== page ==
their implementation does not violate any promise made to Iran. Pursuing
this path would also begin to repair the Obama administration's error of
having an "Iran nuclear policy" but no broader "Iran policy."
The JCPOA has no agreed-upon penalties for Iranian violations of the deal's
terms, short of the last-resort punishment of a "snapback" of UN sanctions.
This is akin to having a legal code with only one punishment—the death
penalty—for every crime; the result is that virtually all crimes will go
Again, as the record of the past two years shows, this has been the case.
Contrary to press reports, there have been numerous violations of the terms
of the deal, but on each occasion, Iran has been given the opportunity to
correct its error. That's a logical outcome of a situation in which there
are no agreed-upon penalties for violations other than the threat to scrap
the deal altogether.
The solution is for the Trump administration to reach understandings now
with America's European partners, the core elements of which should be made
public, on the appropriate penalties to be imposed for a broad spectrum of
Iranian violations. The Iran deal gives the UN Security Council wide berth
to define such penalties at a later date, but the penalties have no value
in deterring Iran from violating the accord unless they are clarified now.
One of the biggest flaws in the JCPOA was the expiration of all
restrictions on Iran's enrichment of nuclear material 15 years into the
agreement. To be sure, Iran argues that it remains forever bound by its
commitment not to produce a nuclear weapon under the Nuclear
Nonproliferation Treaty. But if anyone believed that promise, there would
have been little reason to negotiate the JCPOA in the first place.
As the leader who negotiated the Iran nuclear deal, President Obama would
have helped correct this problem if he had issued a declaration making it
the policy of the United States, then and in the future, to use all means
necessary to prevent Iran's accumulation of fissile material (highly
enriched uranium), given that its sole useful purpose is for a nuclear
weapon. Such a statement, to be endorsed by a congressional resolution,
would have gone beyond the "all options are on the table" formulation that,
regrettably, has lost so much of its credibility in the Middle East.
Two years into the agreement, Iran's relentless pursuit
of more effective ballistic missiles —one leg of a nuclear-weapons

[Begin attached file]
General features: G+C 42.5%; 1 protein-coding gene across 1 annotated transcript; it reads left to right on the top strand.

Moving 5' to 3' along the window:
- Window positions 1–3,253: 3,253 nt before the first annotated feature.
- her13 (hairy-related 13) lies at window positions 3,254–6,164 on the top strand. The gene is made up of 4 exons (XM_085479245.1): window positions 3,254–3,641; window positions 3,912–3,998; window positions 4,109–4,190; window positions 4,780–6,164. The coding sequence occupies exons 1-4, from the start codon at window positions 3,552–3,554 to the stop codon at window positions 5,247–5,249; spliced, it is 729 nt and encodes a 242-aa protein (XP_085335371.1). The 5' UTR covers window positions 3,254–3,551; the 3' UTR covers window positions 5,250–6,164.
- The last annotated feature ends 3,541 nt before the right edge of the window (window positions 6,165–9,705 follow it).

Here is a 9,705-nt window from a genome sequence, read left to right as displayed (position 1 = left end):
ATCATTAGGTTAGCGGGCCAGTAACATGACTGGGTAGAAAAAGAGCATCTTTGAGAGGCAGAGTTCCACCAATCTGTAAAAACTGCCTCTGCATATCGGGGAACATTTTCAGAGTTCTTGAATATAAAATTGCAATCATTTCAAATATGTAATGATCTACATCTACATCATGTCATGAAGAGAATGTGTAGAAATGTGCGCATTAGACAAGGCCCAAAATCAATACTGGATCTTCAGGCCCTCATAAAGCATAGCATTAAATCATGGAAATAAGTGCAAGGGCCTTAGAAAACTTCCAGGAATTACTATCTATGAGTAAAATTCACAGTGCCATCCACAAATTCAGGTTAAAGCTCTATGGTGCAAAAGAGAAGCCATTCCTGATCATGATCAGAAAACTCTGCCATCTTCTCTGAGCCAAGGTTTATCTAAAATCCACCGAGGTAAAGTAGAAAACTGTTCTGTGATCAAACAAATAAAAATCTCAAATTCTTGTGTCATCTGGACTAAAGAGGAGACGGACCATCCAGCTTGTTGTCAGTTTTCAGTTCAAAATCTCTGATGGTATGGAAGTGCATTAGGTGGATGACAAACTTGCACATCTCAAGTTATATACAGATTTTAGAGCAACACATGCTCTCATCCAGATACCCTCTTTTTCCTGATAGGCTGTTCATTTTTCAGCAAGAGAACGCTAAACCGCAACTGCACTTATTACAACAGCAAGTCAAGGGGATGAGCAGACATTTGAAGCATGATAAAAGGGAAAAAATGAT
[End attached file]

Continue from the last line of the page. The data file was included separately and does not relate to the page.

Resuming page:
program-underscores its strategic decision to pursue the weapons option.
Repairing the sunset clause is, therefore, more urgent than ever. President
Trump could achieve this by reaching an agreement with the five other JCPOA
signatories—or, if Russia and China balked, at least the three European
countries who negotiated the deal, Britain, France, and Germany—on a joint
declaration binding themselves to a promise to take whatever action is
necessary to prevent Iran's accumulation of fissile material. To give that
declaration real weight, signatories could begin a joint-planning process
for executing their commitment, if necessary. America's allies may even
welcome this declaratory approach, since it might assuage private concerns
some of them have about Iran's rapidly expanding nuclear program down the
road. And President Trump could repair a major drawback in the original
JCPOA negotiations by bringing into those consultations the parties most
directly threatened by Iran's pursuit of nuclear weapons: Israel and the
Arab states of the Gulf, especially Saudi Arabia.
None of this will be easy. Even in the hands of an agile, well-oiled
administration, one that had invested in partnerships with U.S. allies and
had a track record of adroit, creative diplomacy, winning agreement to this
lengthy "fix Iran deal" agenda would be heavy-lifting, especially with the
North Korea crisis looming. And whatever one's view of the Trump team's
achievements, it's fair to say that it has been far from an agile,
But if the president does go down this path, working in his favor is the
simple argument that "the alternative is worse"—namely, the immediate
collapse of the Iran nuclear deal and with it all constraints on Iran's
nuclear program. While I don't believe this alternative leads to war, as
the Obama administration argued when it made the case for the JCPOA, many
in Berlin, Paris, and London may think so, which the administration can use
to its advantage.
It is not often that governments get a second chance to do the right
If handled properly—with purposeful leadership and adroit diplomacy,
admittedly very big "ifs"—the Trump administration has the opportunity to
correct its predecessor's flawed deal. In my view, better late than never.